Sydney - All Blacks coach Steve Hansen has lifted the lid further on his
uneasy relationship with Wallabies rival Robbie Deans, questioning
whether Deans actually wanted the All Blacks job after the 2007 Rugby World
Cup and claiming he wanted to be portrayed as ''the martyr'' when he
didn't get it.
''If you want my honest opinion, I don't think Robbie wanted it [the All Blacks job] anyway,'' Hansen told The Weight of a Nation,
a candid two-hour documentary on the story behind the 2011 World Cup
that screened in New Zealand on Sunday night. ''I think Robbie had
already signed for Australia.
''I think he just went through the motions and wanted to be
the martyr if he didn't get it, so he wins on both sides of the table.
That's how I felt about it because you don't go to a [New Zealand Rugby
Union] selection meeting and when asked, 'Who is going to be your
running mates?' - knowing that the opposition [Graham Henry] has got two
pretty good candidates [Hansen and Wayne Smith] behind him - with a
wishy-washy answer. He did.
''And that's why he lost the job, from my understanding. So, did he really want the job?''
The reappointment of Henry, Hansen and Smith - and the issue
of Deans's choice of assistants - has long been a subject of
conjecture, with All Blacks captain Richie McCaw also addressing the
issue in his book, The Open Side, this year. McCaw, who was
coached by Deans at the Crusaders and by Henry, Hansen and Smith at
national level, formed the opinion that none of the candidates thought
they were going to get the job, a position reinforced by Henry and
Smith in The Weight of a Nation.
''In our gut, we probably thought that Robbie would get the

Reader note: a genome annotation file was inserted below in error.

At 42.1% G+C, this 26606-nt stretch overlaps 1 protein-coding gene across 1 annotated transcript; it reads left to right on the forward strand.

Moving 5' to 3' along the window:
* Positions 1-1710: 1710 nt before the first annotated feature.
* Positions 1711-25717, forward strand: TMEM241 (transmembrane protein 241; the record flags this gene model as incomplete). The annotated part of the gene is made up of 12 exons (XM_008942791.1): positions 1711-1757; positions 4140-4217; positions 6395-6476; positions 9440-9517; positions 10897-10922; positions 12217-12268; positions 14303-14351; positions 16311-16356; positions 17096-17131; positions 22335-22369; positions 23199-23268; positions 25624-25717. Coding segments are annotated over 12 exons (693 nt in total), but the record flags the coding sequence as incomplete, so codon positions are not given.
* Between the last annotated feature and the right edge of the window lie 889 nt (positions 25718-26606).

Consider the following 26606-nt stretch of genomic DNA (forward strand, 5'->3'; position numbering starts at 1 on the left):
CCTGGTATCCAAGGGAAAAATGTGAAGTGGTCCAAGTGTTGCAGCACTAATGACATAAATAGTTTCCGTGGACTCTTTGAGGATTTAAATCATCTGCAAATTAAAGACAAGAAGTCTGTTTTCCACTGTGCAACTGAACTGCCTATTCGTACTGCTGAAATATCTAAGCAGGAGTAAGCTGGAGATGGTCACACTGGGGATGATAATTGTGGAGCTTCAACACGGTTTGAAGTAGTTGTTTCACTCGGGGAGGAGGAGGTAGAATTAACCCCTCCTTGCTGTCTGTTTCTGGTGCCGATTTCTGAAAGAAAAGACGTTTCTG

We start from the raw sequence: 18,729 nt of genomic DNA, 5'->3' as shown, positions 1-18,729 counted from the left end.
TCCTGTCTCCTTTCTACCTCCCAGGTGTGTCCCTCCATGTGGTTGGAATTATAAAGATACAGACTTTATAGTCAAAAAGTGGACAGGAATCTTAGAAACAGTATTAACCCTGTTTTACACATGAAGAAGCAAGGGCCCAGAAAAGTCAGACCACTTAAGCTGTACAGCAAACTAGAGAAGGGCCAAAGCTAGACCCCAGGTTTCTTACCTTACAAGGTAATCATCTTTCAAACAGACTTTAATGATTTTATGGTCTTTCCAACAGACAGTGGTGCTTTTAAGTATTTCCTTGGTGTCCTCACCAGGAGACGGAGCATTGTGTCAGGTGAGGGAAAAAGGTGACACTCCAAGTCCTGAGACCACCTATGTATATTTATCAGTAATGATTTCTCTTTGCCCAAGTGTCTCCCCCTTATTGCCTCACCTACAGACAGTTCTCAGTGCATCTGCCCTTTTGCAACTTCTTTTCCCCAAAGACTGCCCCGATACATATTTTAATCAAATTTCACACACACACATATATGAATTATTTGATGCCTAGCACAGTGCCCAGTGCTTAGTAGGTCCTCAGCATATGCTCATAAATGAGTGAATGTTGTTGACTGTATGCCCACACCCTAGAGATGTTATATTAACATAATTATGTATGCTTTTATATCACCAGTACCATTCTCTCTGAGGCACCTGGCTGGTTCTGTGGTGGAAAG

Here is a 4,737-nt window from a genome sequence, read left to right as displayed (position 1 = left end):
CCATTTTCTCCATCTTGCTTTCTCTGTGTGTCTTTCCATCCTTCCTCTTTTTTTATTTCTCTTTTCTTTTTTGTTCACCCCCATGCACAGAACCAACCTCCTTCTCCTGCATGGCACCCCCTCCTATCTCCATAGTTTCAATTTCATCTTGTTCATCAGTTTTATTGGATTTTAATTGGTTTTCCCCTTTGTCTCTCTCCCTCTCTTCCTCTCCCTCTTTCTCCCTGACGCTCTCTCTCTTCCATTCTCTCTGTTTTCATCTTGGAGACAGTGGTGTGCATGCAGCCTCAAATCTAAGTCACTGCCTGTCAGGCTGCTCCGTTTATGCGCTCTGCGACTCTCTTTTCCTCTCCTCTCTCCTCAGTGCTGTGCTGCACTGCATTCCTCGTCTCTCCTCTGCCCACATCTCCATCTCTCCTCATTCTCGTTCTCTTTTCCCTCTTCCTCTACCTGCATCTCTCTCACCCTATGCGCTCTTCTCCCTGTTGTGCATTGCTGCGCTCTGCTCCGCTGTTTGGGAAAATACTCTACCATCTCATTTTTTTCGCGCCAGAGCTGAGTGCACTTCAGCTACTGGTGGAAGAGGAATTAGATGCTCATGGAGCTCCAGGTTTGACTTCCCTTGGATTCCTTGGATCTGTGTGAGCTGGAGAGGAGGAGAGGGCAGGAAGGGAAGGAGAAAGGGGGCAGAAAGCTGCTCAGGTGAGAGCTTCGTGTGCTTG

job,'' Chiefs assistant coach Smith said. ''And I don't think any of
us would have begrudged that, because of his record and how well he had
done. I still remember - Steve and I didn't have to go to the
interview and 'Ted' [Henry] did - the phone went that evening and it
was Ted saying, 'We're buggered mate'. And I said, 'Oh well, Ted, at
least we had a crack at it and he said, 'Oh yeah, but the interview
didn't go well and I think we're buggered.' ''
Henry said he was equally as surprised at getting a second
chance. ''I didn't think I'd get the job,'' he said. ''I thought they'd
appoint Robbie. I went down to the interview in Wellington, had the
interview, didn't do the interview well … got too emotional.''
Henry also revealed that, even after the reappointment, he
thought his hold on the job was fragile after Deans coached the
Wallabies to a comprehensive 34-19 victory against the All Blacks in
Sydney in 2008 - the first of their many duels at Test level.
''We got beaten by Robbie,'' Henry said. ''But that's when
people get tight and get together and get totally focused and do the
business. And we had to do the business at Eden Park the week after
Sydney, otherwise I think we would have gone.''
The All Blacks won that match 39-10, shoring up Henry's
position and beginning a period of frustration for Deans and the